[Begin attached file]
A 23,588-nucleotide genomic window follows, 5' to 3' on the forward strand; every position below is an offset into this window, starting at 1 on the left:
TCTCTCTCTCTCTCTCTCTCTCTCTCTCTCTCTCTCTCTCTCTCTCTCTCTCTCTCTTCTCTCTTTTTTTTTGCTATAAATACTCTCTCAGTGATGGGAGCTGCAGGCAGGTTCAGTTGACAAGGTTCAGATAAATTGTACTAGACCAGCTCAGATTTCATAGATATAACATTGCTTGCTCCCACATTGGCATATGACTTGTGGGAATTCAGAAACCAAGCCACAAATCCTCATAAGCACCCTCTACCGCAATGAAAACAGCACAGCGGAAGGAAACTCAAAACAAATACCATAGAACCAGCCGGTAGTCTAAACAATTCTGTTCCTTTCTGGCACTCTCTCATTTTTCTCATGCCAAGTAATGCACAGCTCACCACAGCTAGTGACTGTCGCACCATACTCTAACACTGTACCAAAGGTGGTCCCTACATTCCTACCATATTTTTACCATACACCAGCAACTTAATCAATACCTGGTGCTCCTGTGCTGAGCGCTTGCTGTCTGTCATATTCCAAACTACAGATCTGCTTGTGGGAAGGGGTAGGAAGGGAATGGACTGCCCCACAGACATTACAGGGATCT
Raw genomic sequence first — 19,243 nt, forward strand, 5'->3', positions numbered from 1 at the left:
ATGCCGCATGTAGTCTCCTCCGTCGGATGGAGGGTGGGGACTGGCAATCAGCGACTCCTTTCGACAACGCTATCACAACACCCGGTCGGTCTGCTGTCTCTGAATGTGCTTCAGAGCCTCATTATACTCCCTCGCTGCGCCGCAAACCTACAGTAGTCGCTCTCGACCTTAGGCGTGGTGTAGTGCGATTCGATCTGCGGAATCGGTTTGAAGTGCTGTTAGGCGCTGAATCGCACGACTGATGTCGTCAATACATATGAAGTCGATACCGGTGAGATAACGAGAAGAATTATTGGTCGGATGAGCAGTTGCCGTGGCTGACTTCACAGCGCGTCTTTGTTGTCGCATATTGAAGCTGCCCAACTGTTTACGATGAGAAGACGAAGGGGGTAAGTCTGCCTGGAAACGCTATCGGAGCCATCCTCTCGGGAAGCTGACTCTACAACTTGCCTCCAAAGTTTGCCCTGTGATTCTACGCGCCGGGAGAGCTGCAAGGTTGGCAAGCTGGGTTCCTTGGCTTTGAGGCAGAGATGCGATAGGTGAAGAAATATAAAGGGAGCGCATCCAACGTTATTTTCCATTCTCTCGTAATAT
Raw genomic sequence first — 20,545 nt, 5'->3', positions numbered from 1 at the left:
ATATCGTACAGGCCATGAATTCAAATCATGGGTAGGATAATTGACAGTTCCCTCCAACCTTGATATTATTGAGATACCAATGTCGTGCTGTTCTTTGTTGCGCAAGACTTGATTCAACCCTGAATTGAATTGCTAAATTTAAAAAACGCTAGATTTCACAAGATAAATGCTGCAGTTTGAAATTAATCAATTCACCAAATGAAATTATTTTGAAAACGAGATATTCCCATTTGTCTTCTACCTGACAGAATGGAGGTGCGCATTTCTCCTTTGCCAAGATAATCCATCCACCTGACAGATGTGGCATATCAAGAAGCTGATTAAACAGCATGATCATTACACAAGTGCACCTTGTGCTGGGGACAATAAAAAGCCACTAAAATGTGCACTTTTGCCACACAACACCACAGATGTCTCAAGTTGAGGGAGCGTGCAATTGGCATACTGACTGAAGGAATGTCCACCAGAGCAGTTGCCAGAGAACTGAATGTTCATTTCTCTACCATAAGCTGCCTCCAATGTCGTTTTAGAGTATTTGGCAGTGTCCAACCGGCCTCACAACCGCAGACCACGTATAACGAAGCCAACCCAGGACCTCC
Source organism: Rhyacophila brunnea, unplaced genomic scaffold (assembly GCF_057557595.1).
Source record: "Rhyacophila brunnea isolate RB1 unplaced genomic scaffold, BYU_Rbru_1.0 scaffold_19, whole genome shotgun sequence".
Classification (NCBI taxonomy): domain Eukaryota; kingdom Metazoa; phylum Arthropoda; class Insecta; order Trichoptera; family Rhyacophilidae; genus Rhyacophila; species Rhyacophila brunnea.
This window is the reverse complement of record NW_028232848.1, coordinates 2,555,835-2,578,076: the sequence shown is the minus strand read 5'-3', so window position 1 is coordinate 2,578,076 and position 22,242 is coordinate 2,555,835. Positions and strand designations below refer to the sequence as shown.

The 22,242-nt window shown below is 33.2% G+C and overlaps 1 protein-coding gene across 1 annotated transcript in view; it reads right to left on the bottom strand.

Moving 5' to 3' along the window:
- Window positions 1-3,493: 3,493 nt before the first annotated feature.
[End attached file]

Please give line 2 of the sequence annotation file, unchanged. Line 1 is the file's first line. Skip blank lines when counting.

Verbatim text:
TCTCTCTCTCTCTCTCTCTCTCTCTCTCTCTCTCTCTCTCTCTCTCTCTCTCTCTCTTCTCTCTTTTTTTTTGCTATAAATACTCTCTCAGTGATGGGAGCTGCAGGCAGGTTCAGTTGACAAGGTTCAGATAAATTGTACTAGACCAGCTCAGATTTCATAGATATAACATTGCTTGCTCCCACATTGGCATATGACTTGTGGGAATTCAGAAACCAAGCCACAAATCCTCATAAGCACCCTCTACCGCAATGAAAACAGCACAGCGGAAGGAAACTCAAAACAAATACCATAGAACCAGCCGGTAGTCTAAACAATTCTGTTCCTTTCTGGCACTCTCTCATTTTTCTCATGCCAAGTAATGCACAGCTCACCACAGCTAGTGACTGTCGCACCATACTCTAACACTGTACCAAAGGTGGTCCCTACATTCCTACCATATTTTTACCATACACCAGCAACTTAATCAATACCTGGTGCTCCTGTGCTGAGCGCTTGCTGTCTGTCATATTCCAAACTACAGATCTGCTTGTGGGAAGGGGTAGGAAGGGAATGGACTGCCCCACAGACATTACAGGGATCT